Damon Young talks Pittsburgh, writing and racial identity at Pitt event


Ethan Shulman | Staff Photographer

Damon Young, right, speaks to Michael Sawyer in Alumni Hall Monday evening.

By Abby Lipold, Staff Writer

Damon Young had a message for Black Pitt students who struggle to feel validated in their racial identity. 

“Separate those two words — authentic and Black — instead of trying to say authentically Black,” Young said.

Young, author of the award-winning memoir “What Doesn’t Kill You Makes You Blacker,” sat down with Pitt professor Michael Sawyer on Monday night to discuss his experiences growing up in Pittsburgh and his identity as a Black writer. The memoir, an NPR Book of the Year nominee, explores these ideas of Black identity through Young’s relationships with his family and peers.

Many students at the event said they found Young’s themes of Black identity relatable, and there were several questions from the audience on how to remain true to Black authenticity. 

Tafarah Cherilus, a first-year English writing major who found out about the event through her Honors College book club, said the most compelling part of the interview was the audience Q&A session. 

“A lot of the people had questions that ran through my mind, too, and he answered them really well,” she said. “Like, the whole idea with if you feel like you’re more Black than someone or less Black than someone … if you’re Black, then you’re just Black.”

Young added that there are deeper social layers to these kinds of racial insecurities.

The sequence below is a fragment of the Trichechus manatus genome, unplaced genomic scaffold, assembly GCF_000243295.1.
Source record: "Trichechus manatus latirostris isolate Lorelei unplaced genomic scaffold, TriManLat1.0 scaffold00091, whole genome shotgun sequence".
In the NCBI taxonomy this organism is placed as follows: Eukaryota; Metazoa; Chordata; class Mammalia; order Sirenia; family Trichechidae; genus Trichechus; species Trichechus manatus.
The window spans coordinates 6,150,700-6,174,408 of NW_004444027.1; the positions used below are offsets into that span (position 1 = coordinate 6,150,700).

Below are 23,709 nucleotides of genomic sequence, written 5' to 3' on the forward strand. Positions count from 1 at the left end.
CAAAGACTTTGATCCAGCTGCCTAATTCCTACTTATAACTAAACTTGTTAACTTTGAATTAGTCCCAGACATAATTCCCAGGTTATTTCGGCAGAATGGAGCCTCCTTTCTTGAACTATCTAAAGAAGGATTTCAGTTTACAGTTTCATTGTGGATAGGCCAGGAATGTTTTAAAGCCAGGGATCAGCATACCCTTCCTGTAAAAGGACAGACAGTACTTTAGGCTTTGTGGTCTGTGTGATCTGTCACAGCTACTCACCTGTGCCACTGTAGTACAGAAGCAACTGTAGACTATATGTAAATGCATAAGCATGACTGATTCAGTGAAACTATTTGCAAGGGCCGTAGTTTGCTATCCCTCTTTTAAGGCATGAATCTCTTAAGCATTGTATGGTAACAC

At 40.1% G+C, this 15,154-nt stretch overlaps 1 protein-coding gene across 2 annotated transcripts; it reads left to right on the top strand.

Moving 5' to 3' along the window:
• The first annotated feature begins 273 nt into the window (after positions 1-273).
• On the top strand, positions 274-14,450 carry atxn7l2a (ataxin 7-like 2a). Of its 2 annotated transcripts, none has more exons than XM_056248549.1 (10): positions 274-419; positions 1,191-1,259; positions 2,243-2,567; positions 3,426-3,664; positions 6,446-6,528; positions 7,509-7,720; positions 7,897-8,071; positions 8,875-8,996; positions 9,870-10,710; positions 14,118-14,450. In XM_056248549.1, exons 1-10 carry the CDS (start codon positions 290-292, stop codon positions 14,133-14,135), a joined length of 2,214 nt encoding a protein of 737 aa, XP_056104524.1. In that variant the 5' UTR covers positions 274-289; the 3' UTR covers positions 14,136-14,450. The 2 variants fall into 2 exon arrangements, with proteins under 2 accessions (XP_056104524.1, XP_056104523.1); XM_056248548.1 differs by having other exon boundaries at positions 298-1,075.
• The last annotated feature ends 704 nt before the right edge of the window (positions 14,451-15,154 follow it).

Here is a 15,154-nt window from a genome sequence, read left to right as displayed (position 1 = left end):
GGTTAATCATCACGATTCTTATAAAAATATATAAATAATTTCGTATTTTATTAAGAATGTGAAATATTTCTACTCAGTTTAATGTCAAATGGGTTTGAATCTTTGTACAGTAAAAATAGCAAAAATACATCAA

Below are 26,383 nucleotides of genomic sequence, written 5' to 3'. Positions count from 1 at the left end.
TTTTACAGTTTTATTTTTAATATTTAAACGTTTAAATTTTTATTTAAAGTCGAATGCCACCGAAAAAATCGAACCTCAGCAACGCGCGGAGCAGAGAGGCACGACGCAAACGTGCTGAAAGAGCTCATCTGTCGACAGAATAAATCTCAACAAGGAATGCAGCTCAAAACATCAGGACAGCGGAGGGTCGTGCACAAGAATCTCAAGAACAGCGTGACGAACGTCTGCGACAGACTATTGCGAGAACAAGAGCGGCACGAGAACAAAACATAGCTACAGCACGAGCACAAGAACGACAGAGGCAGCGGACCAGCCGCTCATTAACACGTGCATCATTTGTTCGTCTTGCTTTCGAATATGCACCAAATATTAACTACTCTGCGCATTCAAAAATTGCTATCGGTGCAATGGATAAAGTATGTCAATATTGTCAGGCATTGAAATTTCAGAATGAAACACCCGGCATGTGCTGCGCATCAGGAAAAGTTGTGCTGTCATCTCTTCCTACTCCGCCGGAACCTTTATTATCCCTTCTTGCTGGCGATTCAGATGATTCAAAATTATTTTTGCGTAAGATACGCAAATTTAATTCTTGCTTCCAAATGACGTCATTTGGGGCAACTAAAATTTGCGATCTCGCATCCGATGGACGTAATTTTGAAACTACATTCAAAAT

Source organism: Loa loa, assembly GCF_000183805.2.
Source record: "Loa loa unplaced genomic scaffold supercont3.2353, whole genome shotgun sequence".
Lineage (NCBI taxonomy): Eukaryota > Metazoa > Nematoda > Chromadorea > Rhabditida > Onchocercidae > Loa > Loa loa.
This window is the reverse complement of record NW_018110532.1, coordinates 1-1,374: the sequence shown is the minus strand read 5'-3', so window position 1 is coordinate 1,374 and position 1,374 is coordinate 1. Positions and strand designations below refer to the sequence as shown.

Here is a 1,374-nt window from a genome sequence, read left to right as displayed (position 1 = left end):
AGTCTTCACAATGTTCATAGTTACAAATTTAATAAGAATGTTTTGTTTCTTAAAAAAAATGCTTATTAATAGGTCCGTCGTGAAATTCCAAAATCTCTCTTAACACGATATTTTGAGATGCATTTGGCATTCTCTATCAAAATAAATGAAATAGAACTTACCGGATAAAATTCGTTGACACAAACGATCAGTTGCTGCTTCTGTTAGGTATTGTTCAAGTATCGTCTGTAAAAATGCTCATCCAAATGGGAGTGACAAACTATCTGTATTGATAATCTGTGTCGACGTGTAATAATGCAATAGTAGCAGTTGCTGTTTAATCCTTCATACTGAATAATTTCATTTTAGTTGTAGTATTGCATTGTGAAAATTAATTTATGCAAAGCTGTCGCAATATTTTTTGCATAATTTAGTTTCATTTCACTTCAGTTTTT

“It’s all just a distraction,” Young said. “It’s all a product of racism. It’s all a product of being told that we are less-than, that being Black is less-than. It takes a whole lot to not internalize that. It takes a whole lot to try to subvert that.”  

Young said he discovered writing through his father, and the first poems he “wrote” were plagiarized rap lyrics for a girl he liked. But he didn’t decide to pursue writing until his time at Canisius College, where he played Division I basketball. He didn’t want to play basketball as a career, so he decided to go into journalism and creative nonfiction instead. 

When asked about vulnerability in his writings, Young emphasized that courage is an “ongoing process,” especially in memoir. 

“It wouldn’t be interesting if I just wrote about all the great things … because that’s not compelling,” Young said. “No one’s interested, so I had to include all the works, too, and things that, even reading about today, made me cringe.” 

The conversation turned toward Pittsburgh and Young’s perspective on the gentrification of places such as East Liberty, the neighborhood where he grew up. 

“Pittsburgh is Wakanda for white people,” Young said, referring to the way the city hides within the forested hills of Pennsylvania. 

“Whenever I was doing an interview or a podcast or something I was talking about growing up in East Liberty, and I had to qualify it because if you are [traveling] through Pittsburgh and you go to East Liberty now, it’s like, okay, there’s $10 milkshakes and $17, $18 tacos, $4,000 lofts,” Young said. “When I grew up in East Liberty, you know, we’re talking the early ‘90s, there were gangs, there were drive-by shootings on my block.”

He said he harbored a “deep ambivalence” toward the neighborhood changes. He said he liked the emergence of stores such as Target and Whole Foods in the area, and many of the people who were eventually displaced from the neighborhood liked them, too — but he questioned why they had to be displaced for the communities to develop. 

“The question … that is here, and also in Oakland in California, in Brooklyn, Harlem, D.C., is why did we have to be displaced for all this investment to happen?” Young asked.

Rachael Betz, a first-year physics and astronomy major, said she plans to “check out his podcast, see more of what he has to say.”

Young gave the audience a preview of some of his future works, including a book on his experience of the transition from economic insecurity to wealth, a children’s picture book and a young adult novel. He will also release a second season of his podcast on Thursday.